Man is Accused of the Kidnapping of Chinese University of Illinois Student

Kidnapping is a crime that shocks society and is treated with the full force of the law. In recent weeks the kidnapping and disappearance of a University of Illinois scholar from China has made headlines.

Yingying Zhang has been missing since June 9. Police have arrested Brendt Christensen over her disappearance.

Recently, the Sun-Times reported the suspect marched in a vigil for the victim.

Federal prosecutors said Christensen spoke about the characteristics of what makes an ideal victim and said he talked about how Zhang fought and resisted.


Fears rise over ‘kidnapping’ of Chinese student


New details concerning the disappearance of the 26-year-old came to light at a detention hearing for Christensen at U.S. District Court in Urbana close to the central Illinois school.

Judge Eric Long, a U.S. Magistrate, ordered that Christensen, 28, remain incarcerated pending trial. It was his opinion that the recent graduate student at the university’s physics department was a risk to the community and a flight risk.

Just a day before Christensen was arrested he was at a gathering on campus when people walked to the place the Chinese student was last seen.

Prosecutors said Christensen formed part of the vigil group that included Zhang’s father.

Zhang was abducted as she headed out to sign an apartment lease off campus in Urbana. Christensen is accused of luring her into his car after she got off one bus and attempted to flag down another bus. The Sun-Times report stated in April, his phone was allegedly used to view a forum called “Abduction 101.”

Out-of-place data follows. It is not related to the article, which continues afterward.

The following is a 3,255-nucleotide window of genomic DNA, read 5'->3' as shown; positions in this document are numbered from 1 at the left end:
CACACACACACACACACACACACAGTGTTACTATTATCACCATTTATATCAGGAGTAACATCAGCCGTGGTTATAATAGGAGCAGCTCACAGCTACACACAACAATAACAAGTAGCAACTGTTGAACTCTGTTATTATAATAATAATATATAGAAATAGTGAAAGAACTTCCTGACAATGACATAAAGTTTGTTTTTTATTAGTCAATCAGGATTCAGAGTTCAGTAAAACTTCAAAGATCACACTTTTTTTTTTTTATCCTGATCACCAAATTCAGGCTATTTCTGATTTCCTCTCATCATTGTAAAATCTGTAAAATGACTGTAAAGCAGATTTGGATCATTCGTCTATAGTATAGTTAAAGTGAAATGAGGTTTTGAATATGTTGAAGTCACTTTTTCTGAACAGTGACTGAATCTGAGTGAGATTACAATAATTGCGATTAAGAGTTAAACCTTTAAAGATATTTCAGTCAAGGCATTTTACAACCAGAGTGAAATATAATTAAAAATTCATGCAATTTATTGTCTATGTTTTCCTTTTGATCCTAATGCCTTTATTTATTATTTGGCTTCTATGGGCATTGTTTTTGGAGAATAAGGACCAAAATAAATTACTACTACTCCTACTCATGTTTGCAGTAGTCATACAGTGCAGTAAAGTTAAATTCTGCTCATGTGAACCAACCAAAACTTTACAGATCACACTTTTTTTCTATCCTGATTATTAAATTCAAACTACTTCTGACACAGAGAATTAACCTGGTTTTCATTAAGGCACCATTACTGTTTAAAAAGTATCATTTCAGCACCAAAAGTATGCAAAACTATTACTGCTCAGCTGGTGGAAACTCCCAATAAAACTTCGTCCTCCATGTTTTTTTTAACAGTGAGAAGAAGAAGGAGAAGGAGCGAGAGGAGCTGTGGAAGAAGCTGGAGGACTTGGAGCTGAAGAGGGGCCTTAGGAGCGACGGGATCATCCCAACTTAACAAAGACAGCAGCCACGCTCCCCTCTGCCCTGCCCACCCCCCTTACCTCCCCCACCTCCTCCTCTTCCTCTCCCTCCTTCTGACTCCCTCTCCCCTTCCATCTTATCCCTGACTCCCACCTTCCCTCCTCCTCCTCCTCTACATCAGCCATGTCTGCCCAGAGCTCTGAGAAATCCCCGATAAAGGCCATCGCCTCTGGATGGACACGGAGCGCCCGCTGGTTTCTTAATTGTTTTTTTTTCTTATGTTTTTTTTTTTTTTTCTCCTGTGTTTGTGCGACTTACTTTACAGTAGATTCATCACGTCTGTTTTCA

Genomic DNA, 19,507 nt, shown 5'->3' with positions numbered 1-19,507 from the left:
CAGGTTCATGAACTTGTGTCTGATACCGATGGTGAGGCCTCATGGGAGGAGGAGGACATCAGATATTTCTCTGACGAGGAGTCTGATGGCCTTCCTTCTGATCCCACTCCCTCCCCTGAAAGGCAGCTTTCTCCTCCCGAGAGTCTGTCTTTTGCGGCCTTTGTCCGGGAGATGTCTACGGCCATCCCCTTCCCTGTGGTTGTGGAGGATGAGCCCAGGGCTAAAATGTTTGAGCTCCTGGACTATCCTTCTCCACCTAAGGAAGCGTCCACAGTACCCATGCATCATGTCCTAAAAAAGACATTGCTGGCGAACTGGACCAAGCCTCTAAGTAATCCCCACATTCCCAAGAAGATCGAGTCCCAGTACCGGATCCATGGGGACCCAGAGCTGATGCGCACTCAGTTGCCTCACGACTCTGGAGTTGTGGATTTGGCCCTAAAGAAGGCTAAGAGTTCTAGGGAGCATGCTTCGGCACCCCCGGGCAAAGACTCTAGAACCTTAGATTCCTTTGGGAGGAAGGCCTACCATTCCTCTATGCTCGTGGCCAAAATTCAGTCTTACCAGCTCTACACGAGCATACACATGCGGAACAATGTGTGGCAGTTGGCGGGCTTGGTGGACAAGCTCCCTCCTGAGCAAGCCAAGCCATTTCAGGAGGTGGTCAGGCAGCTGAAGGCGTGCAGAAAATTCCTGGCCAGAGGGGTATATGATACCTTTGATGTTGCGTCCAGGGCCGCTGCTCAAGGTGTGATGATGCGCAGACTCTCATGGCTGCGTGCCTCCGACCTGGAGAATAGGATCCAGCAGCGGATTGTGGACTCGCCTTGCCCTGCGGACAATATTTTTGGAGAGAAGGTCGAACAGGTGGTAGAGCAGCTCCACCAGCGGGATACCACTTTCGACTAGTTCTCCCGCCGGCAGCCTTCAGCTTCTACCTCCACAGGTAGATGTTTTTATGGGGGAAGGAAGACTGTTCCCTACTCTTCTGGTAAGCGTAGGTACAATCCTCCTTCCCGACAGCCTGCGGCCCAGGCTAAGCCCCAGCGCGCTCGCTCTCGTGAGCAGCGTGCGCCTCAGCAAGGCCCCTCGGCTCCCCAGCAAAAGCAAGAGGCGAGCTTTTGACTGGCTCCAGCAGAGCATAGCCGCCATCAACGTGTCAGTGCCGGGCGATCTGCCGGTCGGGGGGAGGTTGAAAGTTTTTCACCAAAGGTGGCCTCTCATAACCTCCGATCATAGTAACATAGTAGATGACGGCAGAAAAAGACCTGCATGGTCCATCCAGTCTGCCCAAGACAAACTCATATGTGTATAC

Kidnapping in Illinois is a Class 2 felony. Aggravated kidnapping is a Class X felony.

Under 720 ILCS 5/10-1, this crime occurs when a defendant knowingly and secretly confines another person against their will through the use of force, threat of force, enticement or deceit.  Kidnapping includes the confinement of someone who is mentally impaired and the confinement of a child less than 13 years of age without the consent of his or her parent.

Under Illinois law, a kidnapping becomes an aggravated kidnapping, if the perpetrator holds another person to obtain a ransom, inflicts body harm with a dangerous weapon and armed with firearms.  The kidnapping of a child under 13 years or a mentally retarded person also constitutes the offense of aggravated kidnapping.

If you have been charged with a kidnapping offense the consequences may be very serious. Call our Illinois criminal defense lawyers for a free consultation at (312) 229-0008.

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